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Influence of glucocorticoids on microglia development

December 2022
University College London Institute of Neurology, London, United Kingdom
Prenatal exposure to glucocorticoids (GC) results in a higher risk of psychiatric and neurodevelopmental disorders in later life. In this study, induced pluripotent stem cells (iPSCs) were generated from fibroblasts derived from patients and healthy individuals. iPSCs were exposed to GC during early differentiation into microglia, and it was examined how this exposure affected the microglial phenotype using RNA-seq analyses and functional assays. The in vitro model allows the investigation of the responses of microglia in the pathogenesis of prenatal GC- exposure-associated disorders such as schizophrenia, attention-deficit hyperactivity disorder and autism spectrum disorder.
Human myeloid progenitor glucocorticoid receptor activation causes genomic instability, type 1 IFN- response pathway activation and senescence in differentiated microglia; an early life stress model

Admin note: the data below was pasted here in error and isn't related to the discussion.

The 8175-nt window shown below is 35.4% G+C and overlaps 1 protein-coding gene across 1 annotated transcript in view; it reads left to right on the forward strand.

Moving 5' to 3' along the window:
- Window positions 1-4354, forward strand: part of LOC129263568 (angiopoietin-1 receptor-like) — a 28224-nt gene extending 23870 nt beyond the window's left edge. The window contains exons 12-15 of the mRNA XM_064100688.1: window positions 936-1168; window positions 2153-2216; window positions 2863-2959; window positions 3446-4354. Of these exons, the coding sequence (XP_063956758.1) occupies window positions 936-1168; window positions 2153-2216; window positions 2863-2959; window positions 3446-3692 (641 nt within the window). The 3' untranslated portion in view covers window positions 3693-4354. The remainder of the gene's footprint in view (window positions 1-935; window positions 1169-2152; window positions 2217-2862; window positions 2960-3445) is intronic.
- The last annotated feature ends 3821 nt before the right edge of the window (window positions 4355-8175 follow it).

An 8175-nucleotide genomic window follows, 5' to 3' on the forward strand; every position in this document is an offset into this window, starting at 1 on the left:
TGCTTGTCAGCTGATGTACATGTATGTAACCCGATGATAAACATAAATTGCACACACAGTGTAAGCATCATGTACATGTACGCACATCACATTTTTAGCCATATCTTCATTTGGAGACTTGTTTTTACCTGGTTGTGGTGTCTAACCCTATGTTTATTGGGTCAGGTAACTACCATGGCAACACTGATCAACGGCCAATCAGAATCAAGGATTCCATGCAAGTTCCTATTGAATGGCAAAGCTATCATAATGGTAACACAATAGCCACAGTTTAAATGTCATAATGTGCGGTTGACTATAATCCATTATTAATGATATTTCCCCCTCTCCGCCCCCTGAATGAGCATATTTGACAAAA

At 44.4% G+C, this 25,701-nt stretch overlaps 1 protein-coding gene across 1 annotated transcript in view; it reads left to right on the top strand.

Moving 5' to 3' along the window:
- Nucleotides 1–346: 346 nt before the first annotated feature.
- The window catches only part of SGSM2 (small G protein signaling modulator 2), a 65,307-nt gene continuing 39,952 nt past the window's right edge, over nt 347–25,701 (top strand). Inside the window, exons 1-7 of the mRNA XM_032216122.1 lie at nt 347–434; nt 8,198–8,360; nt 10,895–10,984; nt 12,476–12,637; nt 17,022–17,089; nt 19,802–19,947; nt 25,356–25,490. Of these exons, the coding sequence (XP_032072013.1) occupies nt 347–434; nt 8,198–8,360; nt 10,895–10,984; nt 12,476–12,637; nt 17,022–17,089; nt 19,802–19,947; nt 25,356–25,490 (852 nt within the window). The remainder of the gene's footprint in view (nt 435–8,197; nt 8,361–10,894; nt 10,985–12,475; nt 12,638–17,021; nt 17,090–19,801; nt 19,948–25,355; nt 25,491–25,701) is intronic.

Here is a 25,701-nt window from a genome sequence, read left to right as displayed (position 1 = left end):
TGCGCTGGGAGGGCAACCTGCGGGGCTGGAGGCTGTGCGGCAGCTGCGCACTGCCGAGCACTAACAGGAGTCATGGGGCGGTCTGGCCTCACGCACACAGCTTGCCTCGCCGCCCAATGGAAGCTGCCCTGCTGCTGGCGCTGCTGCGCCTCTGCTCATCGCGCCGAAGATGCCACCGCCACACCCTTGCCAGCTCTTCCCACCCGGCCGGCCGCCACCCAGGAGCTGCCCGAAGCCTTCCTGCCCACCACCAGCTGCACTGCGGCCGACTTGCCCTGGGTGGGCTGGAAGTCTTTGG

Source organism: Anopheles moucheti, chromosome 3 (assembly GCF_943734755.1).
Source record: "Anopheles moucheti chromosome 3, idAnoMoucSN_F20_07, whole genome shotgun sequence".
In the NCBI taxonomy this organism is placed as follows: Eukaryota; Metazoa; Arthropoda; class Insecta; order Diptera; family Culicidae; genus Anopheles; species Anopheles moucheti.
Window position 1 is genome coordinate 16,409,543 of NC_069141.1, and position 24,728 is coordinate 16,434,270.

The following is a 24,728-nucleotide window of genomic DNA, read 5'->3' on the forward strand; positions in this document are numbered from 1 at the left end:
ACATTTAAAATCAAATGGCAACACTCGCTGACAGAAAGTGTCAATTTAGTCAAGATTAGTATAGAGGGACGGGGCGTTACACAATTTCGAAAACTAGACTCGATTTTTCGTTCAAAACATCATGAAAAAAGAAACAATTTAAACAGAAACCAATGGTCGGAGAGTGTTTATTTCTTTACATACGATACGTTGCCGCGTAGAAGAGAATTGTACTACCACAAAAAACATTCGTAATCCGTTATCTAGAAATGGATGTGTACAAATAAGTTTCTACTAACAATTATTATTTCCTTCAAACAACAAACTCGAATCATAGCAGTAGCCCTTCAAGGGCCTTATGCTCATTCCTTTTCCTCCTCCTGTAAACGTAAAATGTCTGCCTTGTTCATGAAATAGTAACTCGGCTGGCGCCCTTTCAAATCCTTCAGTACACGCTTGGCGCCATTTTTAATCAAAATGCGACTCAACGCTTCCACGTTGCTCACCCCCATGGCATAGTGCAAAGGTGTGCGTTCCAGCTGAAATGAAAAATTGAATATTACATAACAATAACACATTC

Thomas M. Piers, Jennifer M. Pocock
Added on: 10-26-2023

COVID-19-related immune signatures and neurological sequelae

November 2022
University Hospital Basel, Basel, Switzerland
COVID-19 is associated with acute and long-term neurological dysfunction, but the pathophysiological mechanisms resulting in central nervous system involvement remain unclear. To address this issue, a cross-sectional clinical study was performed, including clinical and imaging data and corresponding multidimensional characterization of immune mediators in the cerebrospinal fluid (CSF) and plasma of patients belonging to different Neuro-COVID severity classes. 40 COVID-19 patients, 25 healthy controls and 25 patients with neurological inflammation of other causes were included in the study and the findings obtained from clinical sample analysis were correlated with brain imaging. The most prominent signs of severe Neuro-COVID are blood-brain barrier impairment, elevated microglia activation markers and a polyclonal B cell response targeting self-antigens and non-self-antigens. Specific CSF and plasma alterations were identified, which provide insights into the pathomechanism underlying COVID-19-related neurological sequelae. Moreover, several potentially actionable targets to prevent or intervene with the neurological consequences of SARS-CoV-2 infection were identified.
Severe Neuro-COVID is associated with peripheral immune signatures, autoimmunity and neurodegeneration: a prospective cross-sectional study
Gregor Hutter
Added on: 11-21-2022

Brain-model for Parkinson´s disease

October 2021
Emulate Inc., Boston, USA(1)
Harvard Medical School, Boston, USA(2)